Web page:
Solera and vin perpétuelle



Reserve wines play an integral part in the production of champagne; they guarantee a continuity in quality in the blending process of non vintage champagnes and give the producer an ingredient to play with when creating blends. The classic term is reserve wine or vin perpétuelle. Simply explained, the producer has for instance a barrel where a part of the current vintage is added to aged vintages (fractional blending). Usually when making new blends, a third of the reserve wine is taken from the barrel to add to the new blend and this third is replaced with wines from the new vintage.

This blending process has two distinct advantages: a continuity of quality meaning the producer can compensate weaker vintages by adjusting the amount of reserve wines added to the blend and secondly to blends made with younger vintages the reserve wines give body and depth and counterpoints the freshness.

It has become fashionable to replace the term vin perpétuelle with the term solera. The solera system derives from sherry making, where oxadition plays a big role and here confusion arises.

There are producers, most notably Selosse, where the solera system in the sherry sense and  oxidation plays a big part in his champagnes and then there are many producers, who use the term Solera for what in fact is a vin perpétuelle.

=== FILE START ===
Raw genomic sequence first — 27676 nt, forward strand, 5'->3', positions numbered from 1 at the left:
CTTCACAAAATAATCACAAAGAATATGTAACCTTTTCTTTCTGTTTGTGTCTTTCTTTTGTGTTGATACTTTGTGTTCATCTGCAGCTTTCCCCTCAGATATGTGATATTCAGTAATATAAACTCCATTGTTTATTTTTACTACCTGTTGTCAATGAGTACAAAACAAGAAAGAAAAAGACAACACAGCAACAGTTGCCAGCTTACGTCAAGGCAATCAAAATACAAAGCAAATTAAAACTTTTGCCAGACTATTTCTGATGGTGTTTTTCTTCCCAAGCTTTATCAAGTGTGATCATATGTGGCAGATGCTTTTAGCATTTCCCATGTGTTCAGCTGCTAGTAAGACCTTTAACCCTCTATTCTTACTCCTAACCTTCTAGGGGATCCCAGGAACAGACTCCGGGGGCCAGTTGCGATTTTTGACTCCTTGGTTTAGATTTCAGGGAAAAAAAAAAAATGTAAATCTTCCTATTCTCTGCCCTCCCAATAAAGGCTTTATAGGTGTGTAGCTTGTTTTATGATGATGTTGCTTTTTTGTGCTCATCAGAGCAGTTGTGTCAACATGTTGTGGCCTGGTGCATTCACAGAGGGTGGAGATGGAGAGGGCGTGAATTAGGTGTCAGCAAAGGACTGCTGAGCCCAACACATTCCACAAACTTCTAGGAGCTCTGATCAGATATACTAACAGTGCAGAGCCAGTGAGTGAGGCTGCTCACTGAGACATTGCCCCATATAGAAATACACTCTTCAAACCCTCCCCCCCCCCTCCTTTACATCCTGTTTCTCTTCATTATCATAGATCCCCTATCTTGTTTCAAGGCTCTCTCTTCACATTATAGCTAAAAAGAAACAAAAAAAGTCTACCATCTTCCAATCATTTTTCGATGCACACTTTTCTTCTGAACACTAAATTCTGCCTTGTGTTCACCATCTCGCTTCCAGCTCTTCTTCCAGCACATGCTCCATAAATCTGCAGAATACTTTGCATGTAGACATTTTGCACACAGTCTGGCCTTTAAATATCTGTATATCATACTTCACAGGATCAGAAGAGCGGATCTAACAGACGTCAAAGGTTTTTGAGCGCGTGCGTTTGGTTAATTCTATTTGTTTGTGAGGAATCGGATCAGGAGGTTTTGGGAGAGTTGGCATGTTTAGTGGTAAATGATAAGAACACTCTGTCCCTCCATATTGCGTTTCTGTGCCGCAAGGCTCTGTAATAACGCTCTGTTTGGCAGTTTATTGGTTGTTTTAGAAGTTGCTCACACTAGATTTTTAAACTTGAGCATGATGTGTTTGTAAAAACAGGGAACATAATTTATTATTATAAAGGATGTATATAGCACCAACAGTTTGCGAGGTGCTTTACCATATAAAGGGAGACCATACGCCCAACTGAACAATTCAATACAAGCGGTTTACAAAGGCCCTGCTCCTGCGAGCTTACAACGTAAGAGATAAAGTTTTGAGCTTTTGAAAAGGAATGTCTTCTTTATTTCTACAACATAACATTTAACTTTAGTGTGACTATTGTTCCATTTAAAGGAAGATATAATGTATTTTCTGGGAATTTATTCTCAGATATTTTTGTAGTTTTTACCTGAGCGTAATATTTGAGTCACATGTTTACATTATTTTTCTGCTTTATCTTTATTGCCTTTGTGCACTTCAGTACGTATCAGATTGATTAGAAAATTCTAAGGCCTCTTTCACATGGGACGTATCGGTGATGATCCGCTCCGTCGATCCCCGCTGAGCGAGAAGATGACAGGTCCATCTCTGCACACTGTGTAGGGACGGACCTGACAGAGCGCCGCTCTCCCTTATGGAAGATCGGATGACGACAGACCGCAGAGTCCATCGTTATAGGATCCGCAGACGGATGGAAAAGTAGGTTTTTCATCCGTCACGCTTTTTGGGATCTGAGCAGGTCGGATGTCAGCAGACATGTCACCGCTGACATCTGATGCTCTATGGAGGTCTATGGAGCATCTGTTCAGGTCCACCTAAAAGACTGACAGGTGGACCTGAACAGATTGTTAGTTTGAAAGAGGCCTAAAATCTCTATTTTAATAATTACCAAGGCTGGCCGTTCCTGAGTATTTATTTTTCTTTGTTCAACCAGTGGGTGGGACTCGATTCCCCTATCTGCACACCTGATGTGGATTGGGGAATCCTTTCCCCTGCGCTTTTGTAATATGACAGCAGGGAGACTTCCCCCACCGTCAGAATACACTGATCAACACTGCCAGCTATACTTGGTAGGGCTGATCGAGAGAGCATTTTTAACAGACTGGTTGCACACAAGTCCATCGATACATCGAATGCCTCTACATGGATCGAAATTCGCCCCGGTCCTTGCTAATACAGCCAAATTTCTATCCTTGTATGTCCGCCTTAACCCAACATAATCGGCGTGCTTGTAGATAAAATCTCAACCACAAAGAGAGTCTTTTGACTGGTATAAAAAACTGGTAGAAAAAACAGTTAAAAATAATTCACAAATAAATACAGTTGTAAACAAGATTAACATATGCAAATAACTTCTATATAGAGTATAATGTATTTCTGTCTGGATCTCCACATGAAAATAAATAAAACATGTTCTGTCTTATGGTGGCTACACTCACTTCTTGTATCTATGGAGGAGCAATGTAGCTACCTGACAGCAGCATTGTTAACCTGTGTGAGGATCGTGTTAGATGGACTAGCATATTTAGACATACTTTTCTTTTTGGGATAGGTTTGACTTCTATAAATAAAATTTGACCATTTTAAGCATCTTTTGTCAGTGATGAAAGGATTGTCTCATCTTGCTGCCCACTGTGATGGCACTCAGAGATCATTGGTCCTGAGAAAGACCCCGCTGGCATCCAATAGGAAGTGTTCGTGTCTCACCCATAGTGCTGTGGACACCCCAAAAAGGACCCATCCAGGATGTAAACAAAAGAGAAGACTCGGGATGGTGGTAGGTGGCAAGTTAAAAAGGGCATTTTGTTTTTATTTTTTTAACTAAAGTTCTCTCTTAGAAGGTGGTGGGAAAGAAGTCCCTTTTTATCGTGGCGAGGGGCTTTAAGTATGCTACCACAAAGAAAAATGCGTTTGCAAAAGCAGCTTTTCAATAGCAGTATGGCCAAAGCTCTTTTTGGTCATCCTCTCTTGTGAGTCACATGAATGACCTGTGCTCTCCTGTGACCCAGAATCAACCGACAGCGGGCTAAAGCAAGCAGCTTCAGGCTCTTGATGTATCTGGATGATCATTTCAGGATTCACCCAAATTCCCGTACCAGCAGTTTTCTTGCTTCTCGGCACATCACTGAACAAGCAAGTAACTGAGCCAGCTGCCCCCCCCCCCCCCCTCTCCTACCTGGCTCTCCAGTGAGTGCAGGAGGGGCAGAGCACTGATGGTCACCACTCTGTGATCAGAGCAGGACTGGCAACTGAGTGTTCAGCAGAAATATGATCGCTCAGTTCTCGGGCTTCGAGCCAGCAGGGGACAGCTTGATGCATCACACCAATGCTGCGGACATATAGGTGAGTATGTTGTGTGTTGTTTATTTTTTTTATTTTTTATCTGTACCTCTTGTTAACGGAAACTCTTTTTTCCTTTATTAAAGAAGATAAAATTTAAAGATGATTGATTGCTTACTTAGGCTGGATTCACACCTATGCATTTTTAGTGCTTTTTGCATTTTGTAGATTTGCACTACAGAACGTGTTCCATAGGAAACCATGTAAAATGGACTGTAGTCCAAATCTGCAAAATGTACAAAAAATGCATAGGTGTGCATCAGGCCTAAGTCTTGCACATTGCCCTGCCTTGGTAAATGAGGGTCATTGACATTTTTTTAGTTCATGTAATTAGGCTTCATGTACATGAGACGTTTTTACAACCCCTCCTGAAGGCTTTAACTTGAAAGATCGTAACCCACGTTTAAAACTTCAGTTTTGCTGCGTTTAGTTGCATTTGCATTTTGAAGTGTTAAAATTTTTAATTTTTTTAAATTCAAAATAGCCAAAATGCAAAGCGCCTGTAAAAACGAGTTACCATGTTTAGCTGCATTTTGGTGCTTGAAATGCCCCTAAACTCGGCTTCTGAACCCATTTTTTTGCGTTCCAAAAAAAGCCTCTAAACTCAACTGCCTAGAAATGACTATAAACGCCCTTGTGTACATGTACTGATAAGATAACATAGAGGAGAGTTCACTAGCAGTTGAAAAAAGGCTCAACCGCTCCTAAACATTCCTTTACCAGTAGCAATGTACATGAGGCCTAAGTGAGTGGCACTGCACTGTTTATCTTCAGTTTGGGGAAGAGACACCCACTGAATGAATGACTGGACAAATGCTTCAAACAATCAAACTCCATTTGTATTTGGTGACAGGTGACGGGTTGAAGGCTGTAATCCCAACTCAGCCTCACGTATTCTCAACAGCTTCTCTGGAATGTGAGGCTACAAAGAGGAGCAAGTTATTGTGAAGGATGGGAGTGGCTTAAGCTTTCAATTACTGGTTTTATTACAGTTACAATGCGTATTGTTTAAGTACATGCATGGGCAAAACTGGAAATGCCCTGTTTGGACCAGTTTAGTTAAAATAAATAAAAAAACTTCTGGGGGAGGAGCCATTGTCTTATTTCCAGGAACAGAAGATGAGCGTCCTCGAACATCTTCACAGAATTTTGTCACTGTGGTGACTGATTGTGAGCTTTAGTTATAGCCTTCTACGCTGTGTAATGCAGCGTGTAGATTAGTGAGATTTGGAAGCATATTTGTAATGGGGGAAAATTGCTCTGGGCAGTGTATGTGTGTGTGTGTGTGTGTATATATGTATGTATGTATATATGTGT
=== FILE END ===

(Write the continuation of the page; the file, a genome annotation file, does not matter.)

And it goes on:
Oxidation in wines is either something you like or dislike. The champagne critic Tyson Stelzer is no fan, he writes of Jacques Selosse „Regrettably, his approach too often pushes his wines beyond the realms of sound champagne and into the outer limits of oxidation.“ You can agree or disagree with this statement.

From my point of view oxidation adds a dimension of complexity to the champagnes and makes them an excellent partner for a variety of foods. As with the oxidative wines of the Jura, you have to think beyond the oxidation, this takes a certian amount of practice but the rewards are immense.

The greatest difficulty with oxidation in Champagnes is retaining freshness, this is where producers like Selosse or Ganevat from the Jura are masters.

Recently I tasted a Mémoire Extra Brut NV from Huré Frèrés. This is a Champagne that comes 100% from reserve solera started in 1982. Each release is titled 1982 up until the last vintage added to the solera, in my case 1982-2013. The Mémoire takes some getting used to, it is one of those champagnes best drunk over 3-4 hours. The layers of complexity derived from the solera are fascinating to taste as they unravel, the oxidative element is not extreme, yet enough to add an element which gives the champagne a sherry like undertone. Perhaps not a champagne that I would drink everyday but interesting enough to warrant following its progress.


To really understand these champagnes, they should be drunk with food. My favourite pairings are most types of white proteins, Bresse Poularde, Sweatbreads, Pike Perch or even turbot paired with a classic morel sauce (morels,-dry or fresh, sherry or Vin jaune, fond (fish or chicken respectively) and cream.)

Also cheeses like Reblochen, Vacherin Mont d'Or or aged Comté work well.